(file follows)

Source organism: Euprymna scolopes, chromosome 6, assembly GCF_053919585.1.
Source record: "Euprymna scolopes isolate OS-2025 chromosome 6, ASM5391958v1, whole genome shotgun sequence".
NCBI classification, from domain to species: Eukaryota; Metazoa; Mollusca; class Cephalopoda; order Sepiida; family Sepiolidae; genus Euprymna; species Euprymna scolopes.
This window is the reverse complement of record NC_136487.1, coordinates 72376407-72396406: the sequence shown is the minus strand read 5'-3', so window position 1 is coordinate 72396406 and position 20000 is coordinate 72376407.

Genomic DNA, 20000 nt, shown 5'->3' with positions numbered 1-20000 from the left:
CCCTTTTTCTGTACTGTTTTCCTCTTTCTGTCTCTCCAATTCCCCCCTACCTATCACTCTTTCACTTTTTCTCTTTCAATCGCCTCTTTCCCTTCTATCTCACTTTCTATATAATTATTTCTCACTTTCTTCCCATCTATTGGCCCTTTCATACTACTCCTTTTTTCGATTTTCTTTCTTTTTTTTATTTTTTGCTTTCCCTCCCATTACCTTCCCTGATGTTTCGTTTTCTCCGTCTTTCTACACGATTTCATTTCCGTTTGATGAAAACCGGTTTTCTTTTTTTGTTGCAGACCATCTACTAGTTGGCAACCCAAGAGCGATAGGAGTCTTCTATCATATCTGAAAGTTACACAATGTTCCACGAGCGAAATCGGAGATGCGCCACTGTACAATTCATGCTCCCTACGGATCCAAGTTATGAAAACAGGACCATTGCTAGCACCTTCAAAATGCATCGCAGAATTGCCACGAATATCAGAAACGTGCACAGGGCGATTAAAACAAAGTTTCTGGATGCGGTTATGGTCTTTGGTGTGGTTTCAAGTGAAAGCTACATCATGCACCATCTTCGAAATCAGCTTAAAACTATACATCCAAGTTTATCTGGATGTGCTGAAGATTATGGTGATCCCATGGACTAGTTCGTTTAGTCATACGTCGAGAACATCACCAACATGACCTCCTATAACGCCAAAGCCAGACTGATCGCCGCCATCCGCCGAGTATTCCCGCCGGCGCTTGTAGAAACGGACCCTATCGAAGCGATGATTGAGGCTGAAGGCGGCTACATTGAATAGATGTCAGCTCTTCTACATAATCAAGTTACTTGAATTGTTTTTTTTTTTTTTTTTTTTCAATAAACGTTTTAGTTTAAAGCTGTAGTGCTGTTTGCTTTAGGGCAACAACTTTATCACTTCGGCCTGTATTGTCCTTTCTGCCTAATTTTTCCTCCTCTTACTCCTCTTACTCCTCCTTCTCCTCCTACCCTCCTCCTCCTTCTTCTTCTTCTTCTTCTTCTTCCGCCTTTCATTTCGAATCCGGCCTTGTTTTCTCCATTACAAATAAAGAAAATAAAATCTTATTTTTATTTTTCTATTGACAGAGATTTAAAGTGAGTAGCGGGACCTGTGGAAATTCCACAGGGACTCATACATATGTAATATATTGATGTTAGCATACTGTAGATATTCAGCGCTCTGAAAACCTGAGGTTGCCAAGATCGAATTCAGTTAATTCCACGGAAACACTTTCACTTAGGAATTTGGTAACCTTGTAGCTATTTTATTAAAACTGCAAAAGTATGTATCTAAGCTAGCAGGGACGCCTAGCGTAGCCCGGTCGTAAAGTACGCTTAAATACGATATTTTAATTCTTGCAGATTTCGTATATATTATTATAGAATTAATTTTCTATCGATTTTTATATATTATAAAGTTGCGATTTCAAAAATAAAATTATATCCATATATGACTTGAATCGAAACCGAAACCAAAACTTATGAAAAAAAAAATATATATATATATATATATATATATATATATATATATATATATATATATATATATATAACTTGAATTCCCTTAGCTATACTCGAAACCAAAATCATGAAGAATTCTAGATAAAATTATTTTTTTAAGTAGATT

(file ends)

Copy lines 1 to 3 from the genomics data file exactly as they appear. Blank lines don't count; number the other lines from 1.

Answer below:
Source organism: Euprymna scolopes, chromosome 6, assembly GCF_053919585.1.
Source record: "Euprymna scolopes isolate OS-2025 chromosome 6, ASM5391958v1, whole genome shotgun sequence".
NCBI classification, from domain to species: Eukaryota; Metazoa; Mollusca; class Cephalopoda; order Sepiida; family Sepiolidae; genus Euprymna; species Euprymna scolopes.